Tag: structure

Tiny built-in cracks stop teeth from shattering

By Ed Yong | April 13, 2009 5:00 pm

Blogging on Peer-Reviewed ResearchOur teeth are a mystery. The set we grow during late childhood stays with us throughout our lives, biting and chewing thousands of times a day. They can withstand forces of up to 1,000 newtons and yet, the material that coats them – enamel – is little tougher than glass. How does this extraordinarily brittle substance not shatter into pieces every time we crunch a nut or chomp on an apple?

Molar.jpgHerzl Chai from Tel Aviv University found the answer, and it’s a surprising one. At a microscopic level, our teeth defend against fractures by developing with cracks already built in. These pre-made defects are known as “tufts” because of their wavy appearance. They are scattered throughout the enamel and share any physical burdens placed on a tooth, so that no one part has to take the full brunt.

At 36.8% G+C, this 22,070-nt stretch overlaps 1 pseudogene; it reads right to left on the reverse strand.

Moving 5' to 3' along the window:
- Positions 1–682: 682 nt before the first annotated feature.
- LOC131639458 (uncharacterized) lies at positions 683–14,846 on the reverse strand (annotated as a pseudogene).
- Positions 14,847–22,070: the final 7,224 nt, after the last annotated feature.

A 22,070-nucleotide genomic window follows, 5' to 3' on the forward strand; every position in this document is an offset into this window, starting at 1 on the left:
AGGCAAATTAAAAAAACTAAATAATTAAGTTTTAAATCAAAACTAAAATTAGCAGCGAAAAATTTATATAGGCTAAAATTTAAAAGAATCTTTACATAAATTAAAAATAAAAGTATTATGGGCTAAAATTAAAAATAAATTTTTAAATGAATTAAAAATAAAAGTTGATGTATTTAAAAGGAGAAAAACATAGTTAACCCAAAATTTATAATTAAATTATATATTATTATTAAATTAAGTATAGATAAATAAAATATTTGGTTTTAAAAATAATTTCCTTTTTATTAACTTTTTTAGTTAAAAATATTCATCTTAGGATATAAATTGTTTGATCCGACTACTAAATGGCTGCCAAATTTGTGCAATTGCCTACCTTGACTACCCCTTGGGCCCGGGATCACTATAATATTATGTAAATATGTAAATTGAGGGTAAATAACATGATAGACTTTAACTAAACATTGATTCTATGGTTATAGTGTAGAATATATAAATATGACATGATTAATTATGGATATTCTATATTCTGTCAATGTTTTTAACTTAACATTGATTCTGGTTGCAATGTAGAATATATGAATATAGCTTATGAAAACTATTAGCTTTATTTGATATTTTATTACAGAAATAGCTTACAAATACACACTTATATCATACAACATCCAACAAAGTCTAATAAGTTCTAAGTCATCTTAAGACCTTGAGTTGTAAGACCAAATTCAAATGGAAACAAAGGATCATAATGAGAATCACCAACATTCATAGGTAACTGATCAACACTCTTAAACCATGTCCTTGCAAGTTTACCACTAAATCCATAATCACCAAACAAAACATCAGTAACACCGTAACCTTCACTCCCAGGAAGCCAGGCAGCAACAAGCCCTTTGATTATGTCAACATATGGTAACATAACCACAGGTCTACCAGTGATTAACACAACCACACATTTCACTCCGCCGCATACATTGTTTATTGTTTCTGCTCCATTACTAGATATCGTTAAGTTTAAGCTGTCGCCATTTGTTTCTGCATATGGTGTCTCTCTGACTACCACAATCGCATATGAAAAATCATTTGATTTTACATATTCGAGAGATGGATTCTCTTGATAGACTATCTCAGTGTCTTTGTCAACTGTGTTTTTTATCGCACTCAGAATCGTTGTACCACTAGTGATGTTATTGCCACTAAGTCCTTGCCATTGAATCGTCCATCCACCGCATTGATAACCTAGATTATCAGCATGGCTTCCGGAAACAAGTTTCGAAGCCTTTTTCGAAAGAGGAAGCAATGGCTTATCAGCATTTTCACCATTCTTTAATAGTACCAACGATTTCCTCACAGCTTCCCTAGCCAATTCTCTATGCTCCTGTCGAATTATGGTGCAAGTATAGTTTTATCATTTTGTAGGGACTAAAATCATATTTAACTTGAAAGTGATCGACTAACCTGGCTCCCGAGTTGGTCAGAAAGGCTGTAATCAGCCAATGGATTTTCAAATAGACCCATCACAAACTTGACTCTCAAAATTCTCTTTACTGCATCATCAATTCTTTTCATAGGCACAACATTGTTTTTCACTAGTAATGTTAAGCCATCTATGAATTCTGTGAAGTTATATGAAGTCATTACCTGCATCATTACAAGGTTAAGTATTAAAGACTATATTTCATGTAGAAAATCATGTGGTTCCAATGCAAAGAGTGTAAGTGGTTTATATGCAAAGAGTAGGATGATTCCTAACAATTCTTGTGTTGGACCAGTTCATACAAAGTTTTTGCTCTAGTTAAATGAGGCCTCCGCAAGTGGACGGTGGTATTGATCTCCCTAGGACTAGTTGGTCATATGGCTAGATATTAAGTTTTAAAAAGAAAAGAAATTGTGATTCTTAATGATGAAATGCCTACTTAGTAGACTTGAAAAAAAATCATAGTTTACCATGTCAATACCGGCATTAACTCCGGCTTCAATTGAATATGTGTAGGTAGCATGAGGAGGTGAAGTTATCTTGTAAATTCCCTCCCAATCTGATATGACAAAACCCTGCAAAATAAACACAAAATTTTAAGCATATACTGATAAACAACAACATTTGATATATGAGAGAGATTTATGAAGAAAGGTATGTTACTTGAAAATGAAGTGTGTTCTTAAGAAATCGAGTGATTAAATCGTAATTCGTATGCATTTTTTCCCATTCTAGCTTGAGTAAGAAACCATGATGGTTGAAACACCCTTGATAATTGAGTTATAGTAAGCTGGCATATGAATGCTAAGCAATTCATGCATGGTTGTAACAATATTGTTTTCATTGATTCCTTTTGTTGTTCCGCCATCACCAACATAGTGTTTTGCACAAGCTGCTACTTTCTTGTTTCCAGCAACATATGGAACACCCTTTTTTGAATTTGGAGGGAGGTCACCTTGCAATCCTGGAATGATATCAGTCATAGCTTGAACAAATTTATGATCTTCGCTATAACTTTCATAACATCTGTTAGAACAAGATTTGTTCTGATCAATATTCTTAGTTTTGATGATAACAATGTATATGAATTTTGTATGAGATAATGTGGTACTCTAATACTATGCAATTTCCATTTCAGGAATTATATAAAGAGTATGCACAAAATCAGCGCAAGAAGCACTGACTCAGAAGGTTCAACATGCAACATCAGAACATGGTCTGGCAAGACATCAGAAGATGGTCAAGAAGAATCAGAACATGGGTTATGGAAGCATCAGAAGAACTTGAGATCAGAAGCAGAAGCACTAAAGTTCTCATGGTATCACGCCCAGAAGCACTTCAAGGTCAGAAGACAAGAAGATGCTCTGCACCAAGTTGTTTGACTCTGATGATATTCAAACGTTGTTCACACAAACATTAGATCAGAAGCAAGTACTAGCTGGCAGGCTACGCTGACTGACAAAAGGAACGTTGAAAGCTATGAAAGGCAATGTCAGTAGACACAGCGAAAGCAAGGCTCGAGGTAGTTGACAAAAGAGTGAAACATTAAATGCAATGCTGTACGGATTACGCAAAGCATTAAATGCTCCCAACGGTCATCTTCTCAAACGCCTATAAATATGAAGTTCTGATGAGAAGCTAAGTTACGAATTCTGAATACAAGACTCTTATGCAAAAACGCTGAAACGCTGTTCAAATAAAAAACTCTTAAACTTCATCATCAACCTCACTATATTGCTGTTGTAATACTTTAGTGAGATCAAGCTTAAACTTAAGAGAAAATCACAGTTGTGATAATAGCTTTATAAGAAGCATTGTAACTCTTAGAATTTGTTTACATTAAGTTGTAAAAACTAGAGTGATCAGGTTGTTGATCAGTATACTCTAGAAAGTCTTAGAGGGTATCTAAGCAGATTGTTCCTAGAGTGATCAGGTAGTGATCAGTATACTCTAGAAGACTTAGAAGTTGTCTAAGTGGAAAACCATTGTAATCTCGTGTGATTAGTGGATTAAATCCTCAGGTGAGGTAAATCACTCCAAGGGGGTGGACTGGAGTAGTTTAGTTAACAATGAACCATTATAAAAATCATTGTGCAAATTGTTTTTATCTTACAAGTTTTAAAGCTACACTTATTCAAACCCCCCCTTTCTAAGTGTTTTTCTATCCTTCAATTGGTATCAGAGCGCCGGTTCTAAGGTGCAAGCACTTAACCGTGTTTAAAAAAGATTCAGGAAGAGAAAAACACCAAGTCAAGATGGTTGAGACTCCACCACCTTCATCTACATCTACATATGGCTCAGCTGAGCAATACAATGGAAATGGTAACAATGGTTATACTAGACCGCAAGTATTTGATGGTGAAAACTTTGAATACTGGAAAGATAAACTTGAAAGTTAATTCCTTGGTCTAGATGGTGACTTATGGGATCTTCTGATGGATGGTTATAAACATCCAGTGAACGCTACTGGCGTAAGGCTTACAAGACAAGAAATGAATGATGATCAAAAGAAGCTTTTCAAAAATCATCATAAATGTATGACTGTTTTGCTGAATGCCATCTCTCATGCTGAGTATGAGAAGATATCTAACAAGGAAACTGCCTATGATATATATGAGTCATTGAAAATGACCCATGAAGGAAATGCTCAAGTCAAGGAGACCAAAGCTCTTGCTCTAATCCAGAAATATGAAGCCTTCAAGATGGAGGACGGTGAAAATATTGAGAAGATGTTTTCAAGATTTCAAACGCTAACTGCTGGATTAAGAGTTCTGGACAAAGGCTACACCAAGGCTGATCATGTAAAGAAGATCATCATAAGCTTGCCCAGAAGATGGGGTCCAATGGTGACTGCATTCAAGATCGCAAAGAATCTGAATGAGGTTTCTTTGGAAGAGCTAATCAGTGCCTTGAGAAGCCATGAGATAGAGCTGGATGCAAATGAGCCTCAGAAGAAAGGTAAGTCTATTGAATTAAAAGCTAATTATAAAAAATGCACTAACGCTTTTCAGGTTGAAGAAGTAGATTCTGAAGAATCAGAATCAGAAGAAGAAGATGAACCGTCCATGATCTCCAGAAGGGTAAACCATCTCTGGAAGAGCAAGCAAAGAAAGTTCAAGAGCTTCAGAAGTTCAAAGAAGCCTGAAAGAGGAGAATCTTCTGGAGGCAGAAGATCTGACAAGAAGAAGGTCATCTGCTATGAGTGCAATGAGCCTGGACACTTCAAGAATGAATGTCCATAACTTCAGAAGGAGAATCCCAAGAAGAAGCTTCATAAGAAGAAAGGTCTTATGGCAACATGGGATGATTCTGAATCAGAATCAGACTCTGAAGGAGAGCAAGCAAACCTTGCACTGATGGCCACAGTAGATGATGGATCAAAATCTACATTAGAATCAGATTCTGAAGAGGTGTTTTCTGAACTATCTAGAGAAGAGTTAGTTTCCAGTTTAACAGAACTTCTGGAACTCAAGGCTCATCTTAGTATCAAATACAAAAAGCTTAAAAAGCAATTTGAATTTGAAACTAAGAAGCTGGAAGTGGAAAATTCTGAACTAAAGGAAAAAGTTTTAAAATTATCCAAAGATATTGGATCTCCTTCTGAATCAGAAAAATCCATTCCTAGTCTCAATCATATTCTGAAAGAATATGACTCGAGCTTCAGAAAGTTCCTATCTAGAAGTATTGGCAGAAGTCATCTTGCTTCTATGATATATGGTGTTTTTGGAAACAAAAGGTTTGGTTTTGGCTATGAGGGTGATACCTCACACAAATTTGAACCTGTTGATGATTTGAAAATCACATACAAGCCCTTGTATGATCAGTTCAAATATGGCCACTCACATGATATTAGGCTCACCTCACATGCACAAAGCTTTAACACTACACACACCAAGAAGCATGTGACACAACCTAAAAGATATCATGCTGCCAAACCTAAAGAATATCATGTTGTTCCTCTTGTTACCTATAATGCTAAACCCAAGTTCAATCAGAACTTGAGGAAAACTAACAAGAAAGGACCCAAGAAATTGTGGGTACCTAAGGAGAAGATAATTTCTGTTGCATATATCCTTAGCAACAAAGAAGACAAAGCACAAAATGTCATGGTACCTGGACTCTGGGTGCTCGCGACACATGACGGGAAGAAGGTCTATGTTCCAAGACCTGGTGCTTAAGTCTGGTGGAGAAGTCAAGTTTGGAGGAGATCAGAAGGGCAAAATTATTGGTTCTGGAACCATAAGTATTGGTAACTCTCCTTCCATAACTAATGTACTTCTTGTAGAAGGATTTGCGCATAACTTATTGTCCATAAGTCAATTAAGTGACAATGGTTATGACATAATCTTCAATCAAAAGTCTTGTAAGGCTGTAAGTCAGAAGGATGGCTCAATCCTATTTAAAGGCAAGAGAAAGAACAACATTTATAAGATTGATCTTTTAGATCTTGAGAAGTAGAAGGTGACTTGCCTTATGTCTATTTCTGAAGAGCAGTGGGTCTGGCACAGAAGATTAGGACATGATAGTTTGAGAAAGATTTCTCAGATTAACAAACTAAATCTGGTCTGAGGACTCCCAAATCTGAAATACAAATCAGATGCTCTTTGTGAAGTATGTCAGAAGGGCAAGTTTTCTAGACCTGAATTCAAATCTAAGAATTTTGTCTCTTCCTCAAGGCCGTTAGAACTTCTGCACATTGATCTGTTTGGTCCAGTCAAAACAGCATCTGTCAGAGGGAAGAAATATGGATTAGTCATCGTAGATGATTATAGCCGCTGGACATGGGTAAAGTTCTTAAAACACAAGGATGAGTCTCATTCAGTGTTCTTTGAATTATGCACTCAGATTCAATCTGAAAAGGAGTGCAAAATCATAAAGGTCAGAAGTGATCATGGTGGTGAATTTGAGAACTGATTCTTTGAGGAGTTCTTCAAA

By pressing down on individual teeth using a metal rod, Chai found that it’s relatively easy to create a crack in a tooth, but much harder to actually make it grow bigger to the point where the tooth properly breaks. The tufts, together with structures that prevent cracks from growing, are responsible – they allow us to chew without catastrophe. Our teeth aren’t built to avoid damage, but they’re incredibly good at containing it.

Humans aren’t alone in this – Chai compared out teeth to those of sea otters, and found the same adaptive features under a microscope. It may seem like an odd pairing, but we share a fondness for hard-shelled foods with sea otters – we like nuts and seeds, while they can’t get enough of shellfish. These similarities are reflected in our teeth.

Read More

CATEGORIZED UNDER: Animals, Material science
NEW ON DISCOVER
OPEN
CITIZEN SCIENCE
ADVERTISEMENT

Discover's Newsletter

Sign up to get the latest science news delivered weekly right to your inbox!

Not Exactly Rocket Science

Dive into the awe-inspiring, beautiful and quirky world of science news with award-winning writer Ed Yong. No previous experience required.
ADVERTISEMENT

See More

ADVERTISEMENT
Collapse bottom bar
+

Login to your Account

X
E-mail address:
Password:
Remember me
Forgot your password?
No problem. Click here to have it e-mailed to you.

Not Registered Yet?

Register now for FREE. Registration only takes a few minutes to complete. Register now »